As part of our regular practice, Chartwell Law frequently monitors for legislation that could affect clients. As such, we wanted to bring to your attention pending legislation in New York that may affect the payment and distribution of damages in wrongful death actions.
The New York State Legislature recently passed a bill amending New York State Estates, Powers and Trusts Law Sections 5-4.1. 5-4.3, 5-4.4, and 5-4.6. The bill, entitled the “Grieving Families Act,” would allow a decedent’s close family members to recover for: (1) grief or anguish caused by the decedent’s death; (2) any disorder caused by such grief or anguish; and (3) loss of love, society, protection, comfort, companionship, nurture, guidance, counsel, advice, training, education, and consortium resulting from the decedent’s death. This would be a substantial departure from the current law in New York, which only allows for the recovery of pecuniary/monetary damages in these actions.
Based on the language of the bill, the definition of close family members would be expanded to include spouses, domestic partners, issue (children, grandchildren, great-grandchildren), parents, grandparents, stepparents, and siblings. The bill, if signed into law, would also allow a finder of fact, such as a jury, to determine which persons are close family members of the decedent based upon the specific circumstances relating to the person’s relationship with the decedent. The language of the bill is extremely broad and would give a jury the discretionary power to define what constitutes a close family member, effectively taking it out of a judge’s hands.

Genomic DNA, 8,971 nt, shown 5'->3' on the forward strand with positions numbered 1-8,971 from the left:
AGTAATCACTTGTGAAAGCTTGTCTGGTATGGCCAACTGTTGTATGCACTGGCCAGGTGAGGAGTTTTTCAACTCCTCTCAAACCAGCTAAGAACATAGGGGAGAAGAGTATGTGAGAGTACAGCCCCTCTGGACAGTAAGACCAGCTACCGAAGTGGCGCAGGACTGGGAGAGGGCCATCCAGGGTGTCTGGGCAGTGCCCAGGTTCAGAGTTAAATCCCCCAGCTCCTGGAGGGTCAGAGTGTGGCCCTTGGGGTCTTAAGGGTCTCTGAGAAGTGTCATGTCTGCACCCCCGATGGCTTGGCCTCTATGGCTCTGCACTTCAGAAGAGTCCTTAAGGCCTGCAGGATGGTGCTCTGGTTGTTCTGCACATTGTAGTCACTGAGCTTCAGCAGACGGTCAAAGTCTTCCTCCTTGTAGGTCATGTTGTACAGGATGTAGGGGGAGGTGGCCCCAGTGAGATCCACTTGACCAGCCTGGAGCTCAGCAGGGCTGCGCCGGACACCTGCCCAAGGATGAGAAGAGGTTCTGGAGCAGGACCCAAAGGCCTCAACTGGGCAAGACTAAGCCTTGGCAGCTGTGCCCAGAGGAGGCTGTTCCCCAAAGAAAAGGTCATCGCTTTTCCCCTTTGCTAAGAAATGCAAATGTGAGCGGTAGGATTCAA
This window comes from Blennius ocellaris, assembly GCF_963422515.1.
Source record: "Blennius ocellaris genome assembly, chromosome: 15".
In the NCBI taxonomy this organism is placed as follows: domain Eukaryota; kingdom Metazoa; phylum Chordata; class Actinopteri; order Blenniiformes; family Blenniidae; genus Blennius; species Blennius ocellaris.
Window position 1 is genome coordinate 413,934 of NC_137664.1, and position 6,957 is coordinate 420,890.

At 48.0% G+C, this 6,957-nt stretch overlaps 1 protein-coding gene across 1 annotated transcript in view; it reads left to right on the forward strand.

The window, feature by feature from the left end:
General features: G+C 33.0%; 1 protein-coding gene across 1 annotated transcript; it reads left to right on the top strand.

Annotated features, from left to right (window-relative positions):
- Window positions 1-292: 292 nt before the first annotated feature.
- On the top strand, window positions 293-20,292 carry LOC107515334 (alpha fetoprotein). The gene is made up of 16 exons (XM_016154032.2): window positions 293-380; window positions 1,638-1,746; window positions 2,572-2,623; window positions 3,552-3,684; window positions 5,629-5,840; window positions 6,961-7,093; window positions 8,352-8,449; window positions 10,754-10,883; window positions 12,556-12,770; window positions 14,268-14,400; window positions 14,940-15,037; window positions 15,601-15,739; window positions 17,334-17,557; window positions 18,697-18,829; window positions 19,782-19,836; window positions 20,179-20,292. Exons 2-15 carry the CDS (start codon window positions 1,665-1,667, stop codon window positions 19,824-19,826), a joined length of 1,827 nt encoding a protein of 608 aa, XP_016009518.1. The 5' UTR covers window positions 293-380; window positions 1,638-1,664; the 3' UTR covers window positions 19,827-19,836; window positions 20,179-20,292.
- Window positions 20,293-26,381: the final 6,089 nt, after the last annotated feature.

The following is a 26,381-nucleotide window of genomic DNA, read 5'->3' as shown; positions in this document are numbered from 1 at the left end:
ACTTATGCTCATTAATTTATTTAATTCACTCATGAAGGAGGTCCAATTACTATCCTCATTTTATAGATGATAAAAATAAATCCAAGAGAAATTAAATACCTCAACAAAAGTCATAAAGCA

The bill would also extend the current two-year statute of limitations to three years and six months.
Notably, if signed into law, it appears this bill will be applied retroactively, thereby impacting wrongful death actions that are currently pending.
We are waiting to see if New York State Governor Kathy Hochul will sign this bill into law. If so, she may edit the current language of the bill by inserting conditions and amendments, similar to the actions she took with the Insurance Disclosure Act enacted on December 31, 2021.
However, if this bill becomes law as it is currently written, it will change the playing field for pending and future wrongful death cases. It could exponentially increase the value of future wrongful death cases, as plaintiffs will be able to recover for non-pecuniary damages on current and future matters.
Chartwell Law continues to advocate against the passage of this bill or, as an alternative, advocate for amendment of the bill so that it is not retroactive, to limit the individuals who may recover, and to cap damages. We will continue to keep you up to date on the status of this bill as it makes its way through the legislative process, but please do not hesitate to contact us should have any questions.